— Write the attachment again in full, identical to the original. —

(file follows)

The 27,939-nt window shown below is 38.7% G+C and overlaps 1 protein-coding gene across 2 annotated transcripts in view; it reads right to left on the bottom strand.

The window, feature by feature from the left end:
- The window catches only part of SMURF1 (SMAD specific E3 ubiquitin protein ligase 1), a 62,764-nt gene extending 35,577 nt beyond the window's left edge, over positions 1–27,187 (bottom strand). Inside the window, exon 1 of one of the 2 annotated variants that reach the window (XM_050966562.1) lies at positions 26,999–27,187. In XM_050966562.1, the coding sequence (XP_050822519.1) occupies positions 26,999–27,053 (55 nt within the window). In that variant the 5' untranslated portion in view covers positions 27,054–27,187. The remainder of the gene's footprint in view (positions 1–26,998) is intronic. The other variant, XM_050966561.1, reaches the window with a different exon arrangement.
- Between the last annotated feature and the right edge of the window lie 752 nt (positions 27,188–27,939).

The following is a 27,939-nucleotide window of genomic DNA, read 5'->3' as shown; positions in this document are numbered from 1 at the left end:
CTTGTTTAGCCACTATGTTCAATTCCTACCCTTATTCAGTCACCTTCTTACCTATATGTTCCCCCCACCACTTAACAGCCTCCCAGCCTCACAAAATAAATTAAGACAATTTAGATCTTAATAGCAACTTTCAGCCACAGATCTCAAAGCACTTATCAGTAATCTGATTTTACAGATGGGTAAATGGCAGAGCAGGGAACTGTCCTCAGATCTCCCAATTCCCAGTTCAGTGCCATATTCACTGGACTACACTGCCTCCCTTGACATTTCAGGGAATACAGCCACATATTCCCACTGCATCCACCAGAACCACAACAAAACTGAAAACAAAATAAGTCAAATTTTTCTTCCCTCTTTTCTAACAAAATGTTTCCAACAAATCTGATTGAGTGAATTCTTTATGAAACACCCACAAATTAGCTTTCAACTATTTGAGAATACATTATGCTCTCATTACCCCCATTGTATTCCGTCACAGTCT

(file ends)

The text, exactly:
The 27,939-nt window shown below is 38.7% G+C and overlaps 1 protein-coding gene across 2 annotated transcripts in view; it reads right to left on the bottom strand.

The window, feature by feature from the left end:
- The window catches only part of SMURF1 (SMAD specific E3 ubiquitin protein ligase 1), a 62,764-nt gene extending 35,577 nt beyond the window's left edge, over positions 1–27,187 (bottom strand). Inside the window, exon 1 of one of the 2 annotated variants that reach the window (XM_050966562.1) lies at positions 26,999–27,187. In XM_050966562.1, the coding sequence (XP_050822519.1) occupies positions 26,999–27,053 (55 nt within the window). In that variant the 5' untranslated portion in view covers positions 27,054–27,187. The remainder of the gene's footprint in view (positions 1–26,998) is intronic. The other variant, XM_050966561.1, reaches the window with a different exon arrangement.
- Between the last annotated feature and the right edge of the window lie 752 nt (positions 27,188–27,939).

The following is a 27,939-nucleotide window of genomic DNA, read 5'->3' as shown; positions in this document are numbered from 1 at the left end:
CTTGTTTAGCCACTATGTTCAATTCCTACCCTTATTCAGTCACCTTCTTACCTATATGTTCCCCCCACCACTTAACAGCCTCCCAGCCTCACAAAATAAATTAAGACAATTTAGATCTTAATAGCAACTTTCAGCCACAGATCTCAAAGCACTTATCAGTAATCTGATTTTACAGATGGGTAAATGGCAGAGCAGGGAACTGTCCTCAGATCTCCCAATTCCCAGTTCAGTGCCATATTCACTGGACTACACTGCCTCCCTTGACATTTCAGGGAATACAGCCACATATTCCCACTGCATCCACCAGAACCACAACAAAACTGAAAACAAAATAAGTCAAATTTTTCTTCCCTCTTTTCTAACAAAATGTTTCCAACAAATCTGATTGAGTGAATTCTTTATGAAACACCCACAAATTAGCTTTCAACTATTTGAGAATACATTATGCTCTCATTACCCCCATTGTATTCCGTCACAGTCT